Many things are not believed because their current explanation is not believed.
One of the overlooked but frequently favored means for presidents to work their will without involving Congress is to issue regulations. George W. Bush has taken the art to new heights.
Explaining his boss's fondness for issuing regulations (that do not need congressional approval) instead of proposing legislation (that does), White House spokesman, Scott McClellan, explained that the president's practices "reflect the values of America. . . eliminating burdensome regulations to create jobs." Other administration people explain that going to Congress to effect changes would be too complicated.
Thanks to this new efficient way of doing business all sorts of changes have been wrought by Mr. Bush which, appearing to do one thing, when explained are shown to do something quite different. That is, of course, the beauty of explanations they cause things to be different from what they appear to be.
On April 13, 2002, the administration said it would block a rule published in the closing days of the Clinton administration requiring increased efficiency in new central air-conditioners by 30 per cent. It wanted the increase limited to only 20 percent. At the time the new regulation was announced, one of the folks in the department explained that this was not a "rollback" but rather an effort to make units more efficient. Energy Secretary Spencer Abraham explained that the poor would also benefit since the action would reduce the price of units costing between $2,000 and $4,000 by $123. A poor person who has just purchased a $4,000 air conditioning unit will almost certainly take the $123 and apply it to food and rent. (Eighteen months after its promulgation a federal court said Mr. Bush lacked the authority to effect that kind of change.)
On April 21, the National Highway Traffic Safety Administration published what appeared to be an anti-consumer rule providing that the automobile industry need not release warranty-claims information, industry reports on safety issues and consumer complaints. Without explanation this regulation would appear to be consumer-unfriendly and the reason for its existence unfathomable. The administration explained that if this information were released it would cause "substantial competitive harm." That may be because giving the consumer knowledge that a particular model is unsafe or subject to lots of complaints might adversely affect sales of that model, resulting in less production, fewer sales, loss of jobs for workers and, finally, fewer dividends for shareholders, an altogether distressing scenario.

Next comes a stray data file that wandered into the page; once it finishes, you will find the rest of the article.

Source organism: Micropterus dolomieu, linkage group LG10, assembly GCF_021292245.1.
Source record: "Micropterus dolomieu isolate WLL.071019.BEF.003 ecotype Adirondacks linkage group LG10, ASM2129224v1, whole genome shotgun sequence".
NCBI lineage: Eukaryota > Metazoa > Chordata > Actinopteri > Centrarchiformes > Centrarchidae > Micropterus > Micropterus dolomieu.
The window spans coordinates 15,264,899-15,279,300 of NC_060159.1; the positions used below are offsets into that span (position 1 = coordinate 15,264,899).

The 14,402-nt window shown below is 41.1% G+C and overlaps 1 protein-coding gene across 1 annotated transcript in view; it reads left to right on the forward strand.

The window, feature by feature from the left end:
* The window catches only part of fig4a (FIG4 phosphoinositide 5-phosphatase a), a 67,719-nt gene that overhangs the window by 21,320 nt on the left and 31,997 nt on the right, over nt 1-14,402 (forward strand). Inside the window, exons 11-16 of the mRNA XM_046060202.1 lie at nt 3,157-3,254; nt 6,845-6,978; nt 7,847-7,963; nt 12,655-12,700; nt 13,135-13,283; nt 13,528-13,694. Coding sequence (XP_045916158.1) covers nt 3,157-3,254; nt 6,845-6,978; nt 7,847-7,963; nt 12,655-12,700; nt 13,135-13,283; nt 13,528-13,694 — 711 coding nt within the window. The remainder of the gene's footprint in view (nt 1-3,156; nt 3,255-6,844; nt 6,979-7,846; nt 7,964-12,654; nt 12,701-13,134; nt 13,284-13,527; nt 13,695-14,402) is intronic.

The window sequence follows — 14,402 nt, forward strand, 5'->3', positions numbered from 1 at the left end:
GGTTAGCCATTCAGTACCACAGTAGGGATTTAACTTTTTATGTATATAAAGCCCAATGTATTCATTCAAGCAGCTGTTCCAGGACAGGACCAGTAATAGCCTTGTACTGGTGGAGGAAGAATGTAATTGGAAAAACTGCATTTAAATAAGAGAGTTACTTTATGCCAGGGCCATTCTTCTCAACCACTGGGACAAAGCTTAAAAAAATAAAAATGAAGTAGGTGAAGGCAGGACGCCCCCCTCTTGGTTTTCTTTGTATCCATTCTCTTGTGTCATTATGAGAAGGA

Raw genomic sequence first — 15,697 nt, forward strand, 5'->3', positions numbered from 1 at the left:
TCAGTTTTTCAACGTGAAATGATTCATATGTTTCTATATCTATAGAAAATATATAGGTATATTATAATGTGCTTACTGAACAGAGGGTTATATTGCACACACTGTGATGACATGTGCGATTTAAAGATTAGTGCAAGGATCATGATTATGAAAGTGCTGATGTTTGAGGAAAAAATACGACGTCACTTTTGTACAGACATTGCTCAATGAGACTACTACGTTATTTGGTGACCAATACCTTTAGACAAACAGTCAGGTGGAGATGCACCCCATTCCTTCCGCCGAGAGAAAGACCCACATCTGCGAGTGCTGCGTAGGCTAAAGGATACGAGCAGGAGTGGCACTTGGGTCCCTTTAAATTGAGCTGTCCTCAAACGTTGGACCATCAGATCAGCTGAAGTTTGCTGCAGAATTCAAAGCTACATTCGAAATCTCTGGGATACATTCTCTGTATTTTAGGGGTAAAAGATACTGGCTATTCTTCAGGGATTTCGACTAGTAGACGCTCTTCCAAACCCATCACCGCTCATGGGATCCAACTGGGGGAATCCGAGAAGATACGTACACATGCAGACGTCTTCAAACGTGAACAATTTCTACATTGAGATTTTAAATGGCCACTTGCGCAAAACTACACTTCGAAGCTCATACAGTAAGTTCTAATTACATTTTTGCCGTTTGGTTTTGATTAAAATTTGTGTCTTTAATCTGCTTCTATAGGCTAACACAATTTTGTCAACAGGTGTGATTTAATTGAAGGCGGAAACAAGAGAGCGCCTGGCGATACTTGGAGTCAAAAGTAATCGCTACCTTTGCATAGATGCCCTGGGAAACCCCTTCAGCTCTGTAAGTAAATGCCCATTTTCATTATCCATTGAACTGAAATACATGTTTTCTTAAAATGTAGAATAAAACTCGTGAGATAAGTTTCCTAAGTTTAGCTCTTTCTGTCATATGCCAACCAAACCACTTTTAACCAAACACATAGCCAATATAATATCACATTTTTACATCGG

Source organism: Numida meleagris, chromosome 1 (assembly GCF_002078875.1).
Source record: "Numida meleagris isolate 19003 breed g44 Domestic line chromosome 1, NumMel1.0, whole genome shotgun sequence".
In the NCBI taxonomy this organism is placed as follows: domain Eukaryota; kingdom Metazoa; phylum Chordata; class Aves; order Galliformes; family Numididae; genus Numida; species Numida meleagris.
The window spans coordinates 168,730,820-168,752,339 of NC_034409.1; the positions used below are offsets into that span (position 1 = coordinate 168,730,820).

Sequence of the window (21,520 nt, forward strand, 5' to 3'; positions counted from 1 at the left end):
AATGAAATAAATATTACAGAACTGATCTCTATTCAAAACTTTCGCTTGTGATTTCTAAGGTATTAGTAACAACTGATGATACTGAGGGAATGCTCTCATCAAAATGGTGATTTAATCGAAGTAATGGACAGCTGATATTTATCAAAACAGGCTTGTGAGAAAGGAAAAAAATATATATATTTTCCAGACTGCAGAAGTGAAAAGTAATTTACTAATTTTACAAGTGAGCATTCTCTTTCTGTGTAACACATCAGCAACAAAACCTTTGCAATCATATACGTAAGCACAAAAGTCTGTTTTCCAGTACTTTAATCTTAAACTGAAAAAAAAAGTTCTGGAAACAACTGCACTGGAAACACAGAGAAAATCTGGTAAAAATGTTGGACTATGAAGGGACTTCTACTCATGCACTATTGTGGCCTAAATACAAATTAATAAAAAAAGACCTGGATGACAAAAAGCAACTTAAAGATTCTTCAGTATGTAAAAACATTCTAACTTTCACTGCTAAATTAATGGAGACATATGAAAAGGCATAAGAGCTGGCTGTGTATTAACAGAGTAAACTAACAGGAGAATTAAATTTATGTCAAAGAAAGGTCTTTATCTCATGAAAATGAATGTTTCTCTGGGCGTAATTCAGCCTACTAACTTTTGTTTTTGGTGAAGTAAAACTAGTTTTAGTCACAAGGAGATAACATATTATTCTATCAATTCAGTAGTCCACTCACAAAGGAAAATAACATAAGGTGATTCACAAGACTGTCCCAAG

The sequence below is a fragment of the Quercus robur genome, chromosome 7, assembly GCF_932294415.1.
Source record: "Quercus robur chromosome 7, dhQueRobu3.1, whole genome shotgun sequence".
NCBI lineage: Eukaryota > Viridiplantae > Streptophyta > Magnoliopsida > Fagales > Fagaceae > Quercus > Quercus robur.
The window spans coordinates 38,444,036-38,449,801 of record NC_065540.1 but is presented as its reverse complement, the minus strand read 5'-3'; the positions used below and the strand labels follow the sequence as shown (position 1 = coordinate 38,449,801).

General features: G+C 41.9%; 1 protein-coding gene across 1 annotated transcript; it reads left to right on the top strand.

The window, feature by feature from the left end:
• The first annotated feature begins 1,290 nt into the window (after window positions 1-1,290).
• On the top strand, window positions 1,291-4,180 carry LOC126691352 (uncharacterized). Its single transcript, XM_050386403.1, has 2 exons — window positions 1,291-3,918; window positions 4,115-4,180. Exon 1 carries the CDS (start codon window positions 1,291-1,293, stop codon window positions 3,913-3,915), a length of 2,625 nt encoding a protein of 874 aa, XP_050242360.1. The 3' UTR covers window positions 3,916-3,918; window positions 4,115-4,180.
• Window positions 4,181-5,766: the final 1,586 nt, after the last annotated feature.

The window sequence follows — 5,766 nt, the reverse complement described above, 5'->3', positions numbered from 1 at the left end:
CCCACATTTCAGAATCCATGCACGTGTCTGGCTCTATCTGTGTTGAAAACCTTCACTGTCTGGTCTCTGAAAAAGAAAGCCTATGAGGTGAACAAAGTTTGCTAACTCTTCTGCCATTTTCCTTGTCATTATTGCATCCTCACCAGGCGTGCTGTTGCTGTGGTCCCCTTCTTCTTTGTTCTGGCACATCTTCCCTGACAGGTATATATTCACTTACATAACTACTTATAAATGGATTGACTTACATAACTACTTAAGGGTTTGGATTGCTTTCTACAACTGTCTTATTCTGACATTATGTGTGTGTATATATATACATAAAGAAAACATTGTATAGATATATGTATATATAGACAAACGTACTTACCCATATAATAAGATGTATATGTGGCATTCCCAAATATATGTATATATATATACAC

What's even worse is that competitors might take advantage of a competitor's misfortune to sell more of their cars. Seen in that light, the regulation makes excellent sense and enables manufacturers of poorly designed vehicles to remain competitive.
Forest Service managers have been given the right to approve logging in federal forests without the usual environmental reviews. At first blush that smells fishy. The explanation deodorizes it. The administration explains that the rule would "better harmonize the environmental, social and economic benefits of America's greatest natural resource, our forests and grasslands."
When the Mine Safety and Health Administration published a new regulation diluting the rules intended to protect coal miners from black lung disease, the union said those rules were "extremely dangerous." The administration explained: "We are moving on toward more effective prevention of black-lung disease." It didn't say how.
Explanations can also soften action that might otherwise seem heartless. In a memo released the end of May Mr. Bush said that if reelected he would cut $1 billion from the Veterans Administration. His 2005 budget introduces a new annual $250 enrollment fee for veterans wanting access to the VA's health care system, doubles the prescription drug copays from $7 to $15 for middle-income veterans and includes only a 1.8 percent increase in veterans' medical care funding.
Commenting on the proposals Edward Banas Sr., the leader of the Veterans of Foreign Wars called the increase in funding "a disgrace and a sham."
In remarks make over the Memorial Day weekend Mr. Bush showed he was not heartless, explaining: "We acknowledge the debt [we owe veterans] by showing our respect and gratitude." The bestowal of respect and gratitude on the needy instead of money has long been favored by the rich. Mr. Bush is simply the most recent public figure carrying on this grand tradition.
Christopher Brauchli is a Boulder lawyer and and writes a weekly column for the Knight Ridder news service. He can be reached at firstname.lastname@example.org
Copyright 2004, The Daily Camera